Essay on DeHavilland Case Study

1347 Words Oct 25th, 2014 6 Pages
Executive Summary

De Havilland is a Canadian aviation company that is in the process of determining how to contract out the supply of its flap shrouds and equipment bay doors for its Dash 8 aircraft. Its current supplier, Dollard Plastics is believed to be charging a large premium over market price and for that reason, a completive tender was issued to test De Havilland’s hypothesis. After receiving bids from 9 companies, a strategic review of De Havilland’s options and alternatives was conducted. Based on this review, it is recommend De Havilland ceases its contractual relationship with Dollard and instead enters into a contract with Marton Enterprises. Although entering into a contract with Marton puts forth the issue of whether or
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Those negotiations failed and De Havilland was forced to go to competitive bid, in which bids from nine different companies, including Dollard, were received. De Havilland’s bid evaluation criteria required that each bidder satisfied two requirements; price, and the ability to establish a long term cooperative relationship.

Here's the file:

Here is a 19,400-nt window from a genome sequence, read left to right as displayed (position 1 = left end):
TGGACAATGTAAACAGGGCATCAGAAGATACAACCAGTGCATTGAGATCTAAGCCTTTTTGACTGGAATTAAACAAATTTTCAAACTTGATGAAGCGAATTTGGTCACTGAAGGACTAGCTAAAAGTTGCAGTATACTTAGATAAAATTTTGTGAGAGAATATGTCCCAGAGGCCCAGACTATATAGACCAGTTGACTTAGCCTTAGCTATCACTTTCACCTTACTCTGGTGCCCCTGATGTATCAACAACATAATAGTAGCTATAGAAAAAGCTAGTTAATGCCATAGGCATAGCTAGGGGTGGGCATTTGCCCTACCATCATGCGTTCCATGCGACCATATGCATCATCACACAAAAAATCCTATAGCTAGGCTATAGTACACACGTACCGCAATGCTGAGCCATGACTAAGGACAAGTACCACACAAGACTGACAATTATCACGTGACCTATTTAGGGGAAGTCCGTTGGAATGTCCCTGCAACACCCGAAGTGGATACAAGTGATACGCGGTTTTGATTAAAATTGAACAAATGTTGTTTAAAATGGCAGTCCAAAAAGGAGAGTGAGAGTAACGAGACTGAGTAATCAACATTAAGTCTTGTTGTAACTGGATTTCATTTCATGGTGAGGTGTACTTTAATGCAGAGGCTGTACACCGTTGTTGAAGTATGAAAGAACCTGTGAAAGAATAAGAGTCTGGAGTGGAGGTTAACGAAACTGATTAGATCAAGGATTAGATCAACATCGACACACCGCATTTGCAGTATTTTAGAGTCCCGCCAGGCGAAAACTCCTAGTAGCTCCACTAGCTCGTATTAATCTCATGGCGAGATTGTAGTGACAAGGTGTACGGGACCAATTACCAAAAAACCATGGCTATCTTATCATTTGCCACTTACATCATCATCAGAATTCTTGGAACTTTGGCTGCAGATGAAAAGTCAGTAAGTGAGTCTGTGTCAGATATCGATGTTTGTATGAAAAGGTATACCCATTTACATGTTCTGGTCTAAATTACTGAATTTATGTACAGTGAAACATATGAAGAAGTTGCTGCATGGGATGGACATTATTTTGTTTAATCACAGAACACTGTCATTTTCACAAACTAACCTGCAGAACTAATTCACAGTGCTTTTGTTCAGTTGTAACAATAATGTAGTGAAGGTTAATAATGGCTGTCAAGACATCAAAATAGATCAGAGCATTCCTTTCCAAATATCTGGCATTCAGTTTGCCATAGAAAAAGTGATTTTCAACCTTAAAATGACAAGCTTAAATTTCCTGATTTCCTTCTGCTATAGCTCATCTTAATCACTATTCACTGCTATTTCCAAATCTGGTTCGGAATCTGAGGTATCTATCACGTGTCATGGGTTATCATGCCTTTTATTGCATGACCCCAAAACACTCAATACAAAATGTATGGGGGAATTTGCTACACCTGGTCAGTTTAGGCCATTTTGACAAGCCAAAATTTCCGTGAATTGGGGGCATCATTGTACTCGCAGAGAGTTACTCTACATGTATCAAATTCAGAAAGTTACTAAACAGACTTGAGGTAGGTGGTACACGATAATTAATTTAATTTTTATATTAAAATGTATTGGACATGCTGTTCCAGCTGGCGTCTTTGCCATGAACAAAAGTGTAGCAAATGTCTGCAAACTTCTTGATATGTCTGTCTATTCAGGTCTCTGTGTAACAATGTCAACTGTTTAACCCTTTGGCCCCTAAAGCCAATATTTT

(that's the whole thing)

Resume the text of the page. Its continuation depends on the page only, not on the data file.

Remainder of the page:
With respect to the first criteria, price, bid analysis reveals that Marton Enterprises proposal came in at 16% cheaper than the next highest bidder, DAS Composites, and 73% cheaper than the highest bidder, Dollard. The question that De Havilland is faced with is determining whether or not the price proposed by Marton is indeed representative of the true cost, or whether the cost was understated in order to win the contract, with added costs coming down the line potentially in the form of repair costs, maintenance, or replacement. De Havilland’s tender package allowed for each bidder to determine the quality of material used in injection molding used for the tooling required to produce the shipsets as well as the method by which the bidders would charge for the injection molding, either as a lump-sum single non re-occurring cost, or added to the price of each unit produced as a “tooling cost” spread over the expected entire production. Some of the bidders such as DAS Composites chose to include the cost as a single lump-sum (non-reoccurring) cost, whereas others, such as Marton, decided to include it as a

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